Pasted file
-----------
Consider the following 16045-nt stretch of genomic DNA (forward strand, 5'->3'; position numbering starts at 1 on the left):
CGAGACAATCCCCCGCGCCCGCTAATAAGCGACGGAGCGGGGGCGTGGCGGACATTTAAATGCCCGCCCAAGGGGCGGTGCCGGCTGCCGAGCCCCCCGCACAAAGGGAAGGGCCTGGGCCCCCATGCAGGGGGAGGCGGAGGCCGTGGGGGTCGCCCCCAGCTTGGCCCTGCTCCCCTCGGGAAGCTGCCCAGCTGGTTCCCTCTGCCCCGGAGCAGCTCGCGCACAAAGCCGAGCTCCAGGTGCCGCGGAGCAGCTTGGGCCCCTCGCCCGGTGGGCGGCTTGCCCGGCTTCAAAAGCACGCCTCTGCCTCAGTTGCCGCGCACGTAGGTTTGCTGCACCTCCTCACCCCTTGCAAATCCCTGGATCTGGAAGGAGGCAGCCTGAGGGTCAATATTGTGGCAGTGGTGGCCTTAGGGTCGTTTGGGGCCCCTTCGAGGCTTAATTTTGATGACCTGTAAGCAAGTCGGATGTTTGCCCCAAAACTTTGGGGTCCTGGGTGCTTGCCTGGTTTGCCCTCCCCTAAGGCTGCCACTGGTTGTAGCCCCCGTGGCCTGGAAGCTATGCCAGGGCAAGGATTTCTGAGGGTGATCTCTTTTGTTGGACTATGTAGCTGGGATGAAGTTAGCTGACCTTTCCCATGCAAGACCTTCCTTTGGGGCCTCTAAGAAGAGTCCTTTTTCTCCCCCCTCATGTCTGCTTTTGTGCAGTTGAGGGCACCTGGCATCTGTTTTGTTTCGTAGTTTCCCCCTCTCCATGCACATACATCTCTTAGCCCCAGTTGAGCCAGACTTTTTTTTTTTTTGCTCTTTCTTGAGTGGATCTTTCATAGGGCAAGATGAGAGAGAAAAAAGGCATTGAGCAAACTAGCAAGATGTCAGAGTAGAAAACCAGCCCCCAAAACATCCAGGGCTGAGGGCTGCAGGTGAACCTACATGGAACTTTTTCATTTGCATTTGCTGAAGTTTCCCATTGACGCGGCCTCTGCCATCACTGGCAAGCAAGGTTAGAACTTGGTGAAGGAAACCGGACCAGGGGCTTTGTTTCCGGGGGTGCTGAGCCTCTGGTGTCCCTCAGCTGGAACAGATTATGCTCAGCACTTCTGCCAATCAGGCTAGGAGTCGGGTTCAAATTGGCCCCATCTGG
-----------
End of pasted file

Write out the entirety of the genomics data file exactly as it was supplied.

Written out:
Consider the following 16045-nt stretch of genomic DNA (forward strand, 5'->3'; position numbering starts at 1 on the left):
CGAGACAATCCCCCGCGCCCGCTAATAAGCGACGGAGCGGGGGCGTGGCGGACATTTAAATGCCCGCCCAAGGGGCGGTGCCGGCTGCCGAGCCCCCCGCACAAAGGGAAGGGCCTGGGCCCCCATGCAGGGGGAGGCGGAGGCCGTGGGGGTCGCCCCCAGCTTGGCCCTGCTCCCCTCGGGAAGCTGCCCAGCTGGTTCCCTCTGCCCCGGAGCAGCTCGCGCACAAAGCCGAGCTCCAGGTGCCGCGGAGCAGCTTGGGCCCCTCGCCCGGTGGGCGGCTTGCCCGGCTTCAAAAGCACGCCTCTGCCTCAGTTGCCGCGCACGTAGGTTTGCTGCACCTCCTCACCCCTTGCAAATCCCTGGATCTGGAAGGAGGCAGCCTGAGGGTCAATATTGTGGCAGTGGTGGCCTTAGGGTCGTTTGGGGCCCCTTCGAGGCTTAATTTTGATGACCTGTAAGCAAGTCGGATGTTTGCCCCAAAACTTTGGGGTCCTGGGTGCTTGCCTGGTTTGCCCTCCCCTAAGGCTGCCACTGGTTGTAGCCCCCGTGGCCTGGAAGCTATGCCAGGGCAAGGATTTCTGAGGGTGATCTCTTTTGTTGGACTATGTAGCTGGGATGAAGTTAGCTGACCTTTCCCATGCAAGACCTTCCTTTGGGGCCTCTAAGAAGAGTCCTTTTTCTCCCCCCTCATGTCTGCTTTTGTGCAGTTGAGGGCACCTGGCATCTGTTTTGTTTCGTAGTTTCCCCCTCTCCATGCACATACATCTCTTAGCCCCAGTTGAGCCAGACTTTTTTTTTTTTTGCTCTTTCTTGAGTGGATCTTTCATAGGGCAAGATGAGAGAGAAAAAAGGCATTGAGCAAACTAGCAAGATGTCAGAGTAGAAAACCAGCCCCCAAAACATCCAGGGCTGAGGGCTGCAGGTGAACCTACATGGAACTTTTTCATTTGCATTTGCTGAAGTTTCCCATTGACGCGGCCTCTGCCATCACTGGCAAGCAAGGTTAGAACTTGGTGAAGGAAACCGGACCAGGGGCTTTGTTTCCGGGGGTGCTGAGCCTCTGGTGTCCCTCAGCTGGAACAGATTATGCTCAGCACTTCTGCCAATCAGGCTAGGAGTCGGGTTCAAATTGGCCCCATCTGG